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Return of the ringer
Stockmen and stock horses make their comeback 

Story: Kieran Kelly
Photos: Trish Ainslie and Roger Garwood

ImageIt seemed like a good idea at the time. Stockmen's wages had been going up throughout the 1960s and the traditional droving plant with its hassles of keeping large numbers of horses and men fit and working was a quaint relic.

The cattle stations of Australia's far north were big business and there was no longer a place for sentiment and romance. The helicopter was the way of the future.

Cattle would now be mustered by machine - one man in a Bell 45 could do the job of a platoon of expensive drovers and their troublesome stock horses. The traditional method of moving cattle by mixing quiet, handled stock or "coachers" into a wild mob was no longer considered economic.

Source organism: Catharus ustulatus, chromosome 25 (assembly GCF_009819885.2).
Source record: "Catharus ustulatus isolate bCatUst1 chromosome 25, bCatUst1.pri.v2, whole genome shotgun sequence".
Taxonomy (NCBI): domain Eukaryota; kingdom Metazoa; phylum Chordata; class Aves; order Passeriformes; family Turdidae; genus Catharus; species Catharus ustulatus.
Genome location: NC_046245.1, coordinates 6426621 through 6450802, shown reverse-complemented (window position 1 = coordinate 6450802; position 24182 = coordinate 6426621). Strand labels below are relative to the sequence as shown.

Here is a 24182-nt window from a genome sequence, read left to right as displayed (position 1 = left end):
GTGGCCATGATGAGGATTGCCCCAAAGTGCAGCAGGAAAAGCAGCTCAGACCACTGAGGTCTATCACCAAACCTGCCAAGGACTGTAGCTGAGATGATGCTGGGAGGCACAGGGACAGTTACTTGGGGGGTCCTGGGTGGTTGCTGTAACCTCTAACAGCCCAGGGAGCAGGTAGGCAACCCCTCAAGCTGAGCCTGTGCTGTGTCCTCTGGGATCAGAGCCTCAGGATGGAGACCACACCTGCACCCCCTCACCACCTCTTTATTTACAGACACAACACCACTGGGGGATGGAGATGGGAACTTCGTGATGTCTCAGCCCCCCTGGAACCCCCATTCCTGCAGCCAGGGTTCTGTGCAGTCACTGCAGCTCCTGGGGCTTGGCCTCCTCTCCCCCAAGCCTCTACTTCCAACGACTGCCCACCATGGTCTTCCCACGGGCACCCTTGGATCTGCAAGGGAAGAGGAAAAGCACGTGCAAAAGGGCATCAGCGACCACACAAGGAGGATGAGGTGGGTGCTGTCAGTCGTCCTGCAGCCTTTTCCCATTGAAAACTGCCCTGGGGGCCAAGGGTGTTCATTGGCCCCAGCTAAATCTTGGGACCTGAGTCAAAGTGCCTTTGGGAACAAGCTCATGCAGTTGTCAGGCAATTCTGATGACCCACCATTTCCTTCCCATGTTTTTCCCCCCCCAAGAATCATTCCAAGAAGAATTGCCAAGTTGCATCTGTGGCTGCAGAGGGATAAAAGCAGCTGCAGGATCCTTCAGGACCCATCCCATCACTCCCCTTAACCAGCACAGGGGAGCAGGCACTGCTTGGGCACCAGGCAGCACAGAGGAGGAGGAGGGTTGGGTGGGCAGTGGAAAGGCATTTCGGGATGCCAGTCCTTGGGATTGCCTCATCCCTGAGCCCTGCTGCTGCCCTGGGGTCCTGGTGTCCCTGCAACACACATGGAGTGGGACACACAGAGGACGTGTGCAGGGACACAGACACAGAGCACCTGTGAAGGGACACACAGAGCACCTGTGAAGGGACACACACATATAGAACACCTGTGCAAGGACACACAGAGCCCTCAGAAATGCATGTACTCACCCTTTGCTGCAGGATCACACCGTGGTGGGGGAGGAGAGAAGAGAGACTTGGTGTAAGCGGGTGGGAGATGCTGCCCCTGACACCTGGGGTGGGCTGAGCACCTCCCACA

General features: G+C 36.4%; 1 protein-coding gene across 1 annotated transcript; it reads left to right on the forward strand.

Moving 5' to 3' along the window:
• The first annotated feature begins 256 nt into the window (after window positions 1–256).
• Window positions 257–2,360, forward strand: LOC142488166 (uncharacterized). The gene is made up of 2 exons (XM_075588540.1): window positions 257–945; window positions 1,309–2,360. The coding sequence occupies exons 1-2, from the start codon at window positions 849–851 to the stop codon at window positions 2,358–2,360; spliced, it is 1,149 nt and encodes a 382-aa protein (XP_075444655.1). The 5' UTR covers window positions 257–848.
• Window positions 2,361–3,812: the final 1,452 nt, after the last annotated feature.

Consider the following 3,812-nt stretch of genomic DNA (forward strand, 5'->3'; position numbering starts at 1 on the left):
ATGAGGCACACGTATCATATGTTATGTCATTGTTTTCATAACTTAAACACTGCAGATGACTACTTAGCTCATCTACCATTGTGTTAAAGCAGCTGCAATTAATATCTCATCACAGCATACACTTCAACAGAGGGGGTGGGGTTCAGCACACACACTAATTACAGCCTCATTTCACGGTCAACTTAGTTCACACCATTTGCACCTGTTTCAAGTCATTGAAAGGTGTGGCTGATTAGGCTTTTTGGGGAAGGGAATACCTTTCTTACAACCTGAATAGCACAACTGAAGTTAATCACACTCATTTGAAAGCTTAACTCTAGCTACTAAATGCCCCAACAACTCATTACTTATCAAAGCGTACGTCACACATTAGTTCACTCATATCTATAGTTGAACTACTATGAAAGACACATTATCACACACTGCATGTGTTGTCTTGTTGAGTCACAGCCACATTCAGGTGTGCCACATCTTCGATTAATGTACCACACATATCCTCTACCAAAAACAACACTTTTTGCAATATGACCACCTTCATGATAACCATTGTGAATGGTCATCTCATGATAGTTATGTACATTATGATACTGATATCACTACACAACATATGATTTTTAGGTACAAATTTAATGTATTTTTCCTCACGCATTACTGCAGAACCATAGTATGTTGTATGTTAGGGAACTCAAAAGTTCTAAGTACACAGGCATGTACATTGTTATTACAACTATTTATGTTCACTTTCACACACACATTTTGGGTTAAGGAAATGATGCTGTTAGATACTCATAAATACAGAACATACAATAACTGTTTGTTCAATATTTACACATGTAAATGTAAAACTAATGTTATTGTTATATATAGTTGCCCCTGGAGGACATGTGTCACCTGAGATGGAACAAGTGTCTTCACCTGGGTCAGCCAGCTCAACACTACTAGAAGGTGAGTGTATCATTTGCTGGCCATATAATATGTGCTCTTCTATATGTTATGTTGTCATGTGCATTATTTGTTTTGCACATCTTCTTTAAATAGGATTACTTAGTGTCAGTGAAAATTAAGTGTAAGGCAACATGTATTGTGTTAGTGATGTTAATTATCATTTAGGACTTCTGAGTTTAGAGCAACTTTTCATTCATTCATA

The ringers, the best and boldest horsemen, who rode on the dangerous wings to turn, or ring, the fleeing mob, were to be quietly consigned to the dustbin of history.

ImageHow times change! There is now a scramble to re-assemble horse plant all over Australia's north and a good stock horse commands good money.

Twenty years ago you couldn't give one away.
So what happened? Story end

Full story: Issue 2, December - January 1999

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